ACLU Files Records Request for Information on State Efforts to Enforce New Law Banning Ethnic Studies in Public Schools
FOR IMMEDIATE RELEASE
PHOENIX – The American Civil Liberties Union today filed a records request seeking to prompt the Arizona Department of Education to release documents related to the implementation of a new law banning ethnic studies programs that goes into effect December 31.
“HB 2281 is simply a new tactic for the age-old problem of government censorship of classroom discussions,” said Alessandra Soler Meetze, executive director of the ACLU of Arizona. “Rather than taking the Texas approach and re-writing history books or pulling books off the library shelves, this law gives state education officials unlimited power to dictate what is politically acceptable content for the classroom. They have used their positions of authority to stifle important discussions they disagree with and in doing so are infringing on the First Amendment rights of students and teachers to access information. The public has a right to know how the state plans to enforce HB 2281 and what impact it will have on students across the state.”
HB 2281, which was signed by Governor Brewer on May 11, threatens many important ethnic studies programs that have been shown to be both popular and successful in boosting academic achievement. The bill prohibits schools from teaching subjects that “advocate ethnic solidarity.” Though it exempts courses that discuss “the historical oppression of a particular group of people based on ethnicity, race or class,” the ACLU believes the law could still be interpreted in a way that prohibits the discussion of certain historical events and thereby chills speech. The law gives the state school superintendent or Board of Education the authority to deny school districts or charter schools up to 10 percent of their state aid if they’re found to be non-compliant.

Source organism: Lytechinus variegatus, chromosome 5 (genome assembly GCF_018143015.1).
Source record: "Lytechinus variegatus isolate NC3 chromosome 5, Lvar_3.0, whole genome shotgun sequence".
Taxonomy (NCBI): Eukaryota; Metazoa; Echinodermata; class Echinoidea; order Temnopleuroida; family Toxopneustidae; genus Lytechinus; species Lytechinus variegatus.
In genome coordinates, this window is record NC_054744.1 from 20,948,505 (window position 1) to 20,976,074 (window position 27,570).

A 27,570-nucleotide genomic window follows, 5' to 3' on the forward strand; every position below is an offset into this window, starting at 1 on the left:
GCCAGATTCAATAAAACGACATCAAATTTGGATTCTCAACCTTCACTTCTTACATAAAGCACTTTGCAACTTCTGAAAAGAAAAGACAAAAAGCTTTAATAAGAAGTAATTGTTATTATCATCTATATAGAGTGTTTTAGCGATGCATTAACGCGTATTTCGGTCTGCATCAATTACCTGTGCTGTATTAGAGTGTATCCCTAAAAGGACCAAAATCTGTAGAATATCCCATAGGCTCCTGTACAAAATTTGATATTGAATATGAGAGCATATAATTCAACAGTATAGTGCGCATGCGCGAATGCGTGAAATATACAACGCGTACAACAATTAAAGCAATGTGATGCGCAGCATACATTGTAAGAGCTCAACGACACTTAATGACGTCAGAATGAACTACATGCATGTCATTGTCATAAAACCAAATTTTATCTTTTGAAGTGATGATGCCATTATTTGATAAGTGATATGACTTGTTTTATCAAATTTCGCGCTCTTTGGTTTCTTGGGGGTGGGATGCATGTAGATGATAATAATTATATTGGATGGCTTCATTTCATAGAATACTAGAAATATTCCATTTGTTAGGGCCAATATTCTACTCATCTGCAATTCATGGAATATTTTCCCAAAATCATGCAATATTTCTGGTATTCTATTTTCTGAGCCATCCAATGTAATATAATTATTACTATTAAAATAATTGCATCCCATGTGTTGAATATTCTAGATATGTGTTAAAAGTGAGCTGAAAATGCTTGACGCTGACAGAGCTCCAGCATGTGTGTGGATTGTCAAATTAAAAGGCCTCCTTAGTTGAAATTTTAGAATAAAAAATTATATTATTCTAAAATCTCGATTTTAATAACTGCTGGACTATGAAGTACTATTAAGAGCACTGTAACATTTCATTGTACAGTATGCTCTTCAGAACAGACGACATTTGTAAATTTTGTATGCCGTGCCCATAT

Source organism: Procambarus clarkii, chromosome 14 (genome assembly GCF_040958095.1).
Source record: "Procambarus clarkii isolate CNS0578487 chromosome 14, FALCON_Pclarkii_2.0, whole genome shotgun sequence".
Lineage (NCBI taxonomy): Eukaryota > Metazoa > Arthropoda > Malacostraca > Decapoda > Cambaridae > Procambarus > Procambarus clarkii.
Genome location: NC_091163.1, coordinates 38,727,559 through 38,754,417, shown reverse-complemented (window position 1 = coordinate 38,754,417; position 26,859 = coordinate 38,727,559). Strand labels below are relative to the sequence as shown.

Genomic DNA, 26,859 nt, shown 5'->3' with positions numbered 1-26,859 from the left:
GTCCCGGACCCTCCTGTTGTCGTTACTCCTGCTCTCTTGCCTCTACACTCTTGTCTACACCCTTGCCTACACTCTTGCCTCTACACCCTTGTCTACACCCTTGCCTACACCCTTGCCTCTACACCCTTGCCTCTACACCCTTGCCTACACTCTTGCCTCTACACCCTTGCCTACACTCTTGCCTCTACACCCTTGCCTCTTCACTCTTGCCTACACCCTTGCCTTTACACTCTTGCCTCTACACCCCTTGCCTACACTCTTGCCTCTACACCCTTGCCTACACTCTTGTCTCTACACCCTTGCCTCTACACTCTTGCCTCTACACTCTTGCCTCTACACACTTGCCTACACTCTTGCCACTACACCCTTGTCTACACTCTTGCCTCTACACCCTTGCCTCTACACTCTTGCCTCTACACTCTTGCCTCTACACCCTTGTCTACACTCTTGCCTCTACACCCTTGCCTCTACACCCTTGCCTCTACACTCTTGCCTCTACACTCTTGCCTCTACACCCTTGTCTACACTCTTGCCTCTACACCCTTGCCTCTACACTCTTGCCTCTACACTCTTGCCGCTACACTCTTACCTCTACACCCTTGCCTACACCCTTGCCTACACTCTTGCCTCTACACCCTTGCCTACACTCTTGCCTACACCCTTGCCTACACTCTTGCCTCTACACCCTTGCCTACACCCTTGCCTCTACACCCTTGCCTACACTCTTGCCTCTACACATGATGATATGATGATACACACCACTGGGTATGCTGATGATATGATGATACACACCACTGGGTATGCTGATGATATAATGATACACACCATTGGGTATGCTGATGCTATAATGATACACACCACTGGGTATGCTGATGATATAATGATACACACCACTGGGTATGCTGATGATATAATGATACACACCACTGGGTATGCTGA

The ACLU’s formal request for records comes on the heels of news reports stating that the Superintendent of Public Instruction Tom Horne sought to pressure Tucson Unified School District (TUSD) officials to end their ethnic studies programs. The ACLU has requested, among other things, memos, e-mails and letters from Horne related to the Tucson classes.
The TUSD ethnic studies program includes African American, Mexican American, Native American and Pan-Asian studies. While the bill does not specifically cite the Mexican American studies program as one of the prohibited courses, Horne has been an outspoken critic of the Latino studies program since 2007, arguing it “teaches a kind of destructive ethnic chauvinism.” In a 2007 “Open Letter to the Citizens of Tucson,” Horne claimed one of the history textbooks used as part of the curriculum, The Mexican American Heritage (2nd ed.), was “gloating over the difficulty we are having in controlling the border” for its description of the U.S-Mexican War.
“Banning ideas that one official does not like is contrary to the mission of educational institutions and sends the message to schools that criticism of government is not allowed,” added ACLU of Arizona Legal Director Dan Pochoda.
In today’s request, the ACLU also seeks specific documents relating to: any investigation of TUSD or funding estimates that could be withheld from TUSD; communications with state elected representatives and officials about HB 2281; any investigation of other school districts the Arizona Department of Education believes could be in violation of HB 2281; and educational programs or curricula that the department believes could cause a school district to be in violation of HB 2281.
The ACLU has asked for a response by July 11.
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